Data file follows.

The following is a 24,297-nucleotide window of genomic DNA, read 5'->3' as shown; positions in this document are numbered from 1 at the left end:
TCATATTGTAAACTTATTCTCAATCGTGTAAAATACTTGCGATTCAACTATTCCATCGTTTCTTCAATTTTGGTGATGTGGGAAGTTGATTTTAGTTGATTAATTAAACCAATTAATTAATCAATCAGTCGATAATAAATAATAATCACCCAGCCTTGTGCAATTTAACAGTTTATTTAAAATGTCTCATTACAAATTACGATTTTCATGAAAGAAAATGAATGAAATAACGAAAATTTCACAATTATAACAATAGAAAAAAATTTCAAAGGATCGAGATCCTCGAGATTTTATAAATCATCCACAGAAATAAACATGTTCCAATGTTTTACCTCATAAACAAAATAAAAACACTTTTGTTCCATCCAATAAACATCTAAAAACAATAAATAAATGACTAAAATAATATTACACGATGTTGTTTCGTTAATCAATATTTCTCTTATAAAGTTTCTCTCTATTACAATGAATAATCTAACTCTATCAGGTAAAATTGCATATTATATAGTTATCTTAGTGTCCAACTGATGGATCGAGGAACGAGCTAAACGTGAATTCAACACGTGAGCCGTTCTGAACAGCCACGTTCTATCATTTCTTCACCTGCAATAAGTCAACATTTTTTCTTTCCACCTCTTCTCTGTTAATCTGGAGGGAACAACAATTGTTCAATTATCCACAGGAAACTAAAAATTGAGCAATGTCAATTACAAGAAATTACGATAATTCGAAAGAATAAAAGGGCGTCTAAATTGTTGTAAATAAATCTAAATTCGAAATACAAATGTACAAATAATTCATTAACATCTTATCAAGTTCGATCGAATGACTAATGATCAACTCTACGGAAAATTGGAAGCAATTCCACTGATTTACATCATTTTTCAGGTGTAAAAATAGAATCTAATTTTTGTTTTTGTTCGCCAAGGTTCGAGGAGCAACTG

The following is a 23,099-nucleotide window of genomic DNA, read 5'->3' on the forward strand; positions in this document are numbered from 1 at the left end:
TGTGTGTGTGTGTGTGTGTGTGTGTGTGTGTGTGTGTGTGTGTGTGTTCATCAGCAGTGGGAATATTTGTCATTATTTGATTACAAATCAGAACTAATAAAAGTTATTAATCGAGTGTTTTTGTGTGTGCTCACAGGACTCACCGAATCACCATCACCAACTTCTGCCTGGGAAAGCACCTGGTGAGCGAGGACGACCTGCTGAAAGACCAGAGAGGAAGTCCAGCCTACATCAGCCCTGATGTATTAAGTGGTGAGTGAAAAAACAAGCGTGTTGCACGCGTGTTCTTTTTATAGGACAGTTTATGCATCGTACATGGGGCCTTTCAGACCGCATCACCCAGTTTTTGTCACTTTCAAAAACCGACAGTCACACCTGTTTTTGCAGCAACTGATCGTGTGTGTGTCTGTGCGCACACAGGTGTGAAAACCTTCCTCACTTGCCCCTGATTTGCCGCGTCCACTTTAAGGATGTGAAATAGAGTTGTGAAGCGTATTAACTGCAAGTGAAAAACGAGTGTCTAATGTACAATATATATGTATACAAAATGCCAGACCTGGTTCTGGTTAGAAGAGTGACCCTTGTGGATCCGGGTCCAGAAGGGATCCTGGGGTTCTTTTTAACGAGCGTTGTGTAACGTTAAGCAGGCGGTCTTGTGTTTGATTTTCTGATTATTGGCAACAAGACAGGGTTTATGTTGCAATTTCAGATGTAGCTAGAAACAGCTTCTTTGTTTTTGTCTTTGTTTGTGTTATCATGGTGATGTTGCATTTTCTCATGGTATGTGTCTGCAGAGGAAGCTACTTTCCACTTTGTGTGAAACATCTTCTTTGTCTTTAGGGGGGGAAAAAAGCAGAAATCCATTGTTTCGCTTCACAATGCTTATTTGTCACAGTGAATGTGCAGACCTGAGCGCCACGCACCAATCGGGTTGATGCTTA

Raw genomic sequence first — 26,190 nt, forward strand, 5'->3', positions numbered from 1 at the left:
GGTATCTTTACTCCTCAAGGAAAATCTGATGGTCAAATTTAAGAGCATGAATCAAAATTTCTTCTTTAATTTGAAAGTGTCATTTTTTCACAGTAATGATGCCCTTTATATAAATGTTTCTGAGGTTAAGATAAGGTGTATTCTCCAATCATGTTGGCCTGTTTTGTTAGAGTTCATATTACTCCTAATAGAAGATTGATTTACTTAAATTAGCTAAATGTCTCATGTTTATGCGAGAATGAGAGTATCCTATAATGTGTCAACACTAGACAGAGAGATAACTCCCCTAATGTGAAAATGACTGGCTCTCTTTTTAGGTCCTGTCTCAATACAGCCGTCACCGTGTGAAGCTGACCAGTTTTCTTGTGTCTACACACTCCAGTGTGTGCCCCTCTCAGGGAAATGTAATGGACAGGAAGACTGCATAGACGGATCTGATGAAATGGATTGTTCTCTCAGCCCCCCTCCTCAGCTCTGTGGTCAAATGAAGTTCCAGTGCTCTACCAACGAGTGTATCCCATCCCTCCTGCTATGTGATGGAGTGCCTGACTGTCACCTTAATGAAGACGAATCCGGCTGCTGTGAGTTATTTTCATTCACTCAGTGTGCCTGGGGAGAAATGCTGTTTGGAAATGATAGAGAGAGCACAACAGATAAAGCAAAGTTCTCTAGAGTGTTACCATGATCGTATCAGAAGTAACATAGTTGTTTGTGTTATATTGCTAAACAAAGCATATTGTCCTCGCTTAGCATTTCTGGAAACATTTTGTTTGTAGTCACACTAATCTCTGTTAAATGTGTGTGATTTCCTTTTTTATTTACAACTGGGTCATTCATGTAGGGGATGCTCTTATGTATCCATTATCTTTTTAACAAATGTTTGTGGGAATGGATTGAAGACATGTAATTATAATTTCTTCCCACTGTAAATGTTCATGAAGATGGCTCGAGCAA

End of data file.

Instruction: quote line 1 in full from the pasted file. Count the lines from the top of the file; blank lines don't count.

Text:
The following is a 24,297-nucleotide window of genomic DNA, read 5'->3' as shown; positions in this document are numbered from 1 at the left end: